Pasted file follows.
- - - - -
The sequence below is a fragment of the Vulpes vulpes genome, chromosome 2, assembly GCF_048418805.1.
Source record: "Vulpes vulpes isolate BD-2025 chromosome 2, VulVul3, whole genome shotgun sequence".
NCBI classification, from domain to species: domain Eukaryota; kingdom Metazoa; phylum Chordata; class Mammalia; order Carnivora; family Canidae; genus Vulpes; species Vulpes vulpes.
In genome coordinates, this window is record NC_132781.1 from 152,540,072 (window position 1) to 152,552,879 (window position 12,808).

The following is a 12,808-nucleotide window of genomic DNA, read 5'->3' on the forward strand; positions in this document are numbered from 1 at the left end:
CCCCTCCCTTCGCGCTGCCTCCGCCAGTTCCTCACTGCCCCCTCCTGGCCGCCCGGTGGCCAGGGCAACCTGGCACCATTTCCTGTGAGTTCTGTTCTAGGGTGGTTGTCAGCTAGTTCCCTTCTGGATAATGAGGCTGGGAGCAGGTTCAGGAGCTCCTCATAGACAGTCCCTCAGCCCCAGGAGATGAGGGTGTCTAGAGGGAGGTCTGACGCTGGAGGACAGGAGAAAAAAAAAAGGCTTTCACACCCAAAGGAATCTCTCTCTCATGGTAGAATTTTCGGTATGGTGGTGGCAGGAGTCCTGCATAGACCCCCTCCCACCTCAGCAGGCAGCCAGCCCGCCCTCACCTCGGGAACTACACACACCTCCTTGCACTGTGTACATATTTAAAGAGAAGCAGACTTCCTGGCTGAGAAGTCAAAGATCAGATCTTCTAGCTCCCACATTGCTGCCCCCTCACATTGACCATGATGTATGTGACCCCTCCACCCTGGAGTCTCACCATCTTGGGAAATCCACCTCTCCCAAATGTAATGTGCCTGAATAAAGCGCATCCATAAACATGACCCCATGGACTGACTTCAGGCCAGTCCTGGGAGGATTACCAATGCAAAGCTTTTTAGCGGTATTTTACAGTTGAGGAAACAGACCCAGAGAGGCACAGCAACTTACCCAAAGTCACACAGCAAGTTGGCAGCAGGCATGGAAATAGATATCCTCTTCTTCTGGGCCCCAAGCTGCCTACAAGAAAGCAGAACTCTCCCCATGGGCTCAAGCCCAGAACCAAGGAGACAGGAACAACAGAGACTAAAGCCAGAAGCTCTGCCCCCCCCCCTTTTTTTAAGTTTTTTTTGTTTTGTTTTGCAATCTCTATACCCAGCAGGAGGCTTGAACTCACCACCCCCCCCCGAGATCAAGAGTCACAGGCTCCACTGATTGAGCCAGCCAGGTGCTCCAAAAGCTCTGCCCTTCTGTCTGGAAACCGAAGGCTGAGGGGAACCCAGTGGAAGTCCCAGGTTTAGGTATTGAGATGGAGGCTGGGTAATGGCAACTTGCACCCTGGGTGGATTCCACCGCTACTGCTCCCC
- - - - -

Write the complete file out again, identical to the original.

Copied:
The sequence below is a fragment of the Vulpes vulpes genome, chromosome 2, assembly GCF_048418805.1.
Source record: "Vulpes vulpes isolate BD-2025 chromosome 2, VulVul3, whole genome shotgun sequence".
NCBI classification, from domain to species: domain Eukaryota; kingdom Metazoa; phylum Chordata; class Mammalia; order Carnivora; family Canidae; genus Vulpes; species Vulpes vulpes.
In genome coordinates, this window is record NC_132781.1 from 152,540,072 (window position 1) to 152,552,879 (window position 12,808).

The following is a 12,808-nucleotide window of genomic DNA, read 5'->3' on the forward strand; positions in this document are numbered from 1 at the left end:
CCCCTCCCTTCGCGCTGCCTCCGCCAGTTCCTCACTGCCCCCTCCTGGCCGCCCGGTGGCCAGGGCAACCTGGCACCATTTCCTGTGAGTTCTGTTCTAGGGTGGTTGTCAGCTAGTTCCCTTCTGGATAATGAGGCTGGGAGCAGGTTCAGGAGCTCCTCATAGACAGTCCCTCAGCCCCAGGAGATGAGGGTGTCTAGAGGGAGGTCTGACGCTGGAGGACAGGAGAAAAAAAAAAGGCTTTCACACCCAAAGGAATCTCTCTCTCATGGTAGAATTTTCGGTATGGTGGTGGCAGGAGTCCTGCATAGACCCCCTCCCACCTCAGCAGGCAGCCAGCCCGCCCTCACCTCGGGAACTACACACACCTCCTTGCACTGTGTACATATTTAAAGAGAAGCAGACTTCCTGGCTGAGAAGTCAAAGATCAGATCTTCTAGCTCCCACATTGCTGCCCCCTCACATTGACCATGATGTATGTGACCCCTCCACCCTGGAGTCTCACCATCTTGGGAAATCCACCTCTCCCAAATGTAATGTGCCTGAATAAAGCGCATCCATAAACATGACCCCATGGACTGACTTCAGGCCAGTCCTGGGAGGATTACCAATGCAAAGCTTTTTAGCGGTATTTTACAGTTGAGGAAACAGACCCAGAGAGGCACAGCAACTTACCCAAAGTCACACAGCAAGTTGGCAGCAGGCATGGAAATAGATATCCTCTTCTTCTGGGCCCCAAGCTGCCTACAAGAAAGCAGAACTCTCCCCATGGGCTCAAGCCCAGAACCAAGGAGACAGGAACAACAGAGACTAAAGCCAGAAGCTCTGCCCCCCCCCCTTTTTTTAAGTTTTTTTTGTTTTGTTTTGCAATCTCTATACCCAGCAGGAGGCTTGAACTCACCACCCCCCCCCGAGATCAAGAGTCACAGGCTCCACTGATTGAGCCAGCCAGGTGCTCCAAAAGCTCTGCCCTTCTGTCTGGAAACCGAAGGCTGAGGGGAACCCAGTGGAAGTCCCAGGTTTAGGTATTGAGATGGAGGCTGGGTAATGGCAACTTGCACCCTGGGTGGATTCCACCGCTACTGCTCCCC